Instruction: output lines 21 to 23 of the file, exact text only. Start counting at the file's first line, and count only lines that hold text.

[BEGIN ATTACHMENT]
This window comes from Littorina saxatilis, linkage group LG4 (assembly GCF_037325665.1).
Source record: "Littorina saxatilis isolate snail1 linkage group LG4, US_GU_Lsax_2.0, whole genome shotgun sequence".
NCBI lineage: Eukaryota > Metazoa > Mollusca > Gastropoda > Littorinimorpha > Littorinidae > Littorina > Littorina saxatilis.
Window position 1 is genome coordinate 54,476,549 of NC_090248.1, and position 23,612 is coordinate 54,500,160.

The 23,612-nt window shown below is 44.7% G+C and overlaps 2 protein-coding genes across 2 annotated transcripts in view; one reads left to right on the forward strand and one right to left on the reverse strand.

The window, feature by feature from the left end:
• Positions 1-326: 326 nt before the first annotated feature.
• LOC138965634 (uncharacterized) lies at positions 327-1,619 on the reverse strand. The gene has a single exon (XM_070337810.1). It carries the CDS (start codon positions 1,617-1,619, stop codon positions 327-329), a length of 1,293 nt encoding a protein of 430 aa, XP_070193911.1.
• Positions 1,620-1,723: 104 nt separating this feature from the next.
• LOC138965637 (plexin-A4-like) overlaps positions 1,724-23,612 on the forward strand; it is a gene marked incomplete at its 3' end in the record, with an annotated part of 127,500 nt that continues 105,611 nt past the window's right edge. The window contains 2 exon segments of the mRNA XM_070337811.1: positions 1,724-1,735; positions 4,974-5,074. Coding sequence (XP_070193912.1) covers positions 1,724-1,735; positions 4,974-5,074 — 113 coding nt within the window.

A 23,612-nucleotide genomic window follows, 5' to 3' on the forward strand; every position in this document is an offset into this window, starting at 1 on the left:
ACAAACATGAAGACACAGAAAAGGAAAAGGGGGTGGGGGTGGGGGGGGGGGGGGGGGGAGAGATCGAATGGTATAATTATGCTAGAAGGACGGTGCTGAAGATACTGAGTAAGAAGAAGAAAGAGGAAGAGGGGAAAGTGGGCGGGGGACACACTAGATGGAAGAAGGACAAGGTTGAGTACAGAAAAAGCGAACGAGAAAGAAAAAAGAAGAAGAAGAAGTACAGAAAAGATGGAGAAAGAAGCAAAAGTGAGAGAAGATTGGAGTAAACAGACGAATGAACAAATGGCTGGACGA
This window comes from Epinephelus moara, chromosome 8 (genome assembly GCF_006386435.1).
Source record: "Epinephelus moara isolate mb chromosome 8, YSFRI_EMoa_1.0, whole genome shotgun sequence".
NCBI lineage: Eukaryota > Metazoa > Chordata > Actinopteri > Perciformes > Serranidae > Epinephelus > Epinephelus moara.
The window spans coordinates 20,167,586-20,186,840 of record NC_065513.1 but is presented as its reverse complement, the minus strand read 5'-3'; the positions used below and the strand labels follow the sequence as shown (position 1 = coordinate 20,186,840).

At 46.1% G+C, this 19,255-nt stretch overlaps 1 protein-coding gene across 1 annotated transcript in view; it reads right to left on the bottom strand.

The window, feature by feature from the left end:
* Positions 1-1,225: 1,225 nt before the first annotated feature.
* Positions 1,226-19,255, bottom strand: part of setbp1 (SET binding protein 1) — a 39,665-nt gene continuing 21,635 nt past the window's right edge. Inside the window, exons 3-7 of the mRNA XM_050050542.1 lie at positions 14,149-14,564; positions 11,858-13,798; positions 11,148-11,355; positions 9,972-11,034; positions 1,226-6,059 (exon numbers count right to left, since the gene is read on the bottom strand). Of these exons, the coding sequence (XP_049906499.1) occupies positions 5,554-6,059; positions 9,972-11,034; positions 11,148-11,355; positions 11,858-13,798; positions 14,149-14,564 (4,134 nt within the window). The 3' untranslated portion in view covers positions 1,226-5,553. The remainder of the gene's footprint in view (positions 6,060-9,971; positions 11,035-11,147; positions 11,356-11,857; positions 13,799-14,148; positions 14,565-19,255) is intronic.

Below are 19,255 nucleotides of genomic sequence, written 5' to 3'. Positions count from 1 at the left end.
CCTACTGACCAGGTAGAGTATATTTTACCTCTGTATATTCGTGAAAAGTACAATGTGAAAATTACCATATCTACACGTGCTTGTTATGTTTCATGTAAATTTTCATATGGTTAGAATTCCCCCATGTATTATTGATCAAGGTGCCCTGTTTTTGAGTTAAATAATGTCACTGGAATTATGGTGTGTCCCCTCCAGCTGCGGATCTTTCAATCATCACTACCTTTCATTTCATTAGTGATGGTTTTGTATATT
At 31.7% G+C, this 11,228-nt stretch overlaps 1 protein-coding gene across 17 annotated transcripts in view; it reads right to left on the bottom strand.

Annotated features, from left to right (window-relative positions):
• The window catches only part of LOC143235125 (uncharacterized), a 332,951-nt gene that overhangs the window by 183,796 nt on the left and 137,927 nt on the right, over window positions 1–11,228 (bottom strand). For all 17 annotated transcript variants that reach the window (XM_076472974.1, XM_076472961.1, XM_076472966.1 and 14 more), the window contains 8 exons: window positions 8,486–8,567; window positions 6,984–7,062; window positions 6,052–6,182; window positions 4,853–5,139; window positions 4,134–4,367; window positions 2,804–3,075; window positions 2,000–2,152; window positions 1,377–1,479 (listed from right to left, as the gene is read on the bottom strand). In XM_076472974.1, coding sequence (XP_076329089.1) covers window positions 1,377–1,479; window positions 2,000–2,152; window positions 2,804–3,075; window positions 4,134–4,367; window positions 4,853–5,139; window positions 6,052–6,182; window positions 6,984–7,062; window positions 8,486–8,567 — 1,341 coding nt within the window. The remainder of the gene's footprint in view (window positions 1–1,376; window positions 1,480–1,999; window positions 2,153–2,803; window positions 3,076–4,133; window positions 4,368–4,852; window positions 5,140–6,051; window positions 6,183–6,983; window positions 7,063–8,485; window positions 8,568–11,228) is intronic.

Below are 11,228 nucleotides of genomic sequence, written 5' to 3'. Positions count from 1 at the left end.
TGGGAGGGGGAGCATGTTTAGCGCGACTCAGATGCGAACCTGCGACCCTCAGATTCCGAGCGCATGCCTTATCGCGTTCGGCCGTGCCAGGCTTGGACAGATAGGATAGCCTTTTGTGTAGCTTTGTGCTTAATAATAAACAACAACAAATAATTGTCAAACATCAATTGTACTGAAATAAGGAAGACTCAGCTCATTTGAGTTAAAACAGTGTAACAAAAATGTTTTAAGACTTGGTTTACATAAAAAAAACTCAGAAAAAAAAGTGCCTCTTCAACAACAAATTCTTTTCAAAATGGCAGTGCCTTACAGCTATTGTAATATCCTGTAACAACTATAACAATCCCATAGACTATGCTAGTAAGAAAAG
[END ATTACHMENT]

Below are 19,255 nucleotides of genomic sequence, written 5' to 3'. Positions count from 1 at the left end.
CCTACTGACCAGGTAGAGTATATTTTACCTCTGTATATTCGTGAAAAGTACAATGTGAAAATTACCATATCTACACGTGCTTGTTATGTTTCATGTAAATTTTCATATGGTTAGAATTCCCCCATGTATTATTGATCAAGGTGCCCTGTTTTTGAGTTAAATAATGTCACTGGAATTATGGTGTGTCCCCTCCAGCTGCGGATCTTTCAATCATCACTACCTTTCATTTCATTAGTGATGGTTTTGTATATT
At 31.7% G+C, this 11,228-nt stretch overlaps 1 protein-coding gene across 17 annotated transcripts in view; it reads right to left on the bottom strand.